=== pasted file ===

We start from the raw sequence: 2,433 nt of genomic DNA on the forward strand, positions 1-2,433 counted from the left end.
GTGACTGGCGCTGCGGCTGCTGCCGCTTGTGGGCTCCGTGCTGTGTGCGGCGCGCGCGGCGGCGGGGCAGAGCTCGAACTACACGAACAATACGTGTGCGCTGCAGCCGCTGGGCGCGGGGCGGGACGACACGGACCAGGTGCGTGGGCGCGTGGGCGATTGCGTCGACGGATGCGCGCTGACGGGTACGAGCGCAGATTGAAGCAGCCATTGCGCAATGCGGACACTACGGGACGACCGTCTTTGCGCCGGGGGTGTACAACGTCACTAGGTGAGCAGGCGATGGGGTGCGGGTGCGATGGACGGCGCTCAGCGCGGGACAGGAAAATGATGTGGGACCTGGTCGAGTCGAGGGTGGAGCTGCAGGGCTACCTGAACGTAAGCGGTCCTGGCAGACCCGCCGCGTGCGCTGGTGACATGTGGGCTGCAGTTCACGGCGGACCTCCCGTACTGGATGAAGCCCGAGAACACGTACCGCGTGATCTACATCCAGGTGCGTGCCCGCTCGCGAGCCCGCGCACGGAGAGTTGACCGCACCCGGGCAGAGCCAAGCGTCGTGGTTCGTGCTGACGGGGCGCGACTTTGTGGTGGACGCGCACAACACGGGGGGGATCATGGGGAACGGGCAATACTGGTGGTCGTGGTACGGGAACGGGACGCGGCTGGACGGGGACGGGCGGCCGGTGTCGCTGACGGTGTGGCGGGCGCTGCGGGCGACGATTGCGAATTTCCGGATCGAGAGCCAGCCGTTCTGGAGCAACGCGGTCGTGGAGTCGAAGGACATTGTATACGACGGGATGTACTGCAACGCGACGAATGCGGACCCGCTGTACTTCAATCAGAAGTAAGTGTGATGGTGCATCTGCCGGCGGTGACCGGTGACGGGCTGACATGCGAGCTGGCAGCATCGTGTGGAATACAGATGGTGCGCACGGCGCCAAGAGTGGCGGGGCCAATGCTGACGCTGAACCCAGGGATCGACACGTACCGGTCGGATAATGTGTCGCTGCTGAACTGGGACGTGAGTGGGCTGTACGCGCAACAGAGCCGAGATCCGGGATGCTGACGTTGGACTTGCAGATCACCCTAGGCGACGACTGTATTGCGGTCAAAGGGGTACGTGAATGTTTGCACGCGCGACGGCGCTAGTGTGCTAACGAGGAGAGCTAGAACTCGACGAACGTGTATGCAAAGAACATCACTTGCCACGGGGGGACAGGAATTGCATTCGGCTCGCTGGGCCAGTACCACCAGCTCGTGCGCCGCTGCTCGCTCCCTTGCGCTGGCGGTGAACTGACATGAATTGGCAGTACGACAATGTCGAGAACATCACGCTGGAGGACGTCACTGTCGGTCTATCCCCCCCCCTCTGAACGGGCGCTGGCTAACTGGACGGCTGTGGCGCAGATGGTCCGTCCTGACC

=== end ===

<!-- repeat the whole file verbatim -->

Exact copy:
We start from the raw sequence: 2,433 nt of genomic DNA on the forward strand, positions 1-2,433 counted from the left end.
GTGACTGGCGCTGCGGCTGCTGCCGCTTGTGGGCTCCGTGCTGTGTGCGGCGCGCGCGGCGGCGGGGCAGAGCTCGAACTACACGAACAATACGTGTGCGCTGCAGCCGCTGGGCGCGGGGCGGGACGACACGGACCAGGTGCGTGGGCGCGTGGGCGATTGCGTCGACGGATGCGCGCTGACGGGTACGAGCGCAGATTGAAGCAGCCATTGCGCAATGCGGACACTACGGGACGACCGTCTTTGCGCCGGGGGTGTACAACGTCACTAGGTGAGCAGGCGATGGGGTGCGGGTGCGATGGACGGCGCTCAGCGCGGGACAGGAAAATGATGTGGGACCTGGTCGAGTCGAGGGTGGAGCTGCAGGGCTACCTGAACGTAAGCGGTCCTGGCAGACCCGCCGCGTGCGCTGGTGACATGTGGGCTGCAGTTCACGGCGGACCTCCCGTACTGGATGAAGCCCGAGAACACGTACCGCGTGATCTACATCCAGGTGCGTGCCCGCTCGCGAGCCCGCGCACGGAGAGTTGACCGCACCCGGGCAGAGCCAAGCGTCGTGGTTCGTGCTGACGGGGCGCGACTTTGTGGTGGACGCGCACAACACGGGGGGGATCATGGGGAACGGGCAATACTGGTGGTCGTGGTACGGGAACGGGACGCGGCTGGACGGGGACGGGCGGCCGGTGTCGCTGACGGTGTGGCGGGCGCTGCGGGCGACGATTGCGAATTTCCGGATCGAGAGCCAGCCGTTCTGGAGCAACGCGGTCGTGGAGTCGAAGGACATTGTATACGACGGGATGTACTGCAACGCGACGAATGCGGACCCGCTGTACTTCAATCAGAAGTAAGTGTGATGGTGCATCTGCCGGCGGTGACCGGTGACGGGCTGACATGCGAGCTGGCAGCATCGTGTGGAATACAGATGGTGCGCACGGCGCCAAGAGTGGCGGGGCCAATGCTGACGCTGAACCCAGGGATCGACACGTACCGGTCGGATAATGTGTCGCTGCTGAACTGGGACGTGAGTGGGCTGTACGCGCAACAGAGCCGAGATCCGGGATGCTGACGTTGGACTTGCAGATCACCCTAGGCGACGACTGTATTGCGGTCAAAGGGGTACGTGAATGTTTGCACGCGCGACGGCGCTAGTGTGCTAACGAGGAGAGCTAGAACTCGACGAACGTGTATGCAAAGAACATCACTTGCCACGGGGGGACAGGAATTGCATTCGGCTCGCTGGGCCAGTACCACCAGCTCGTGCGCCGCTGCTCGCTCCCTTGCGCTGGCGGTGAACTGACATGAATTGGCAGTACGACAATGTCGAGAACATCACGCTGGAGGACGTCACTGTCGGTCTATCCCCCCCCCTCTGAACGGGCGCTGGCTAACTGGACGGCTGTGGCGCAGATGGTCCGTCCTGACC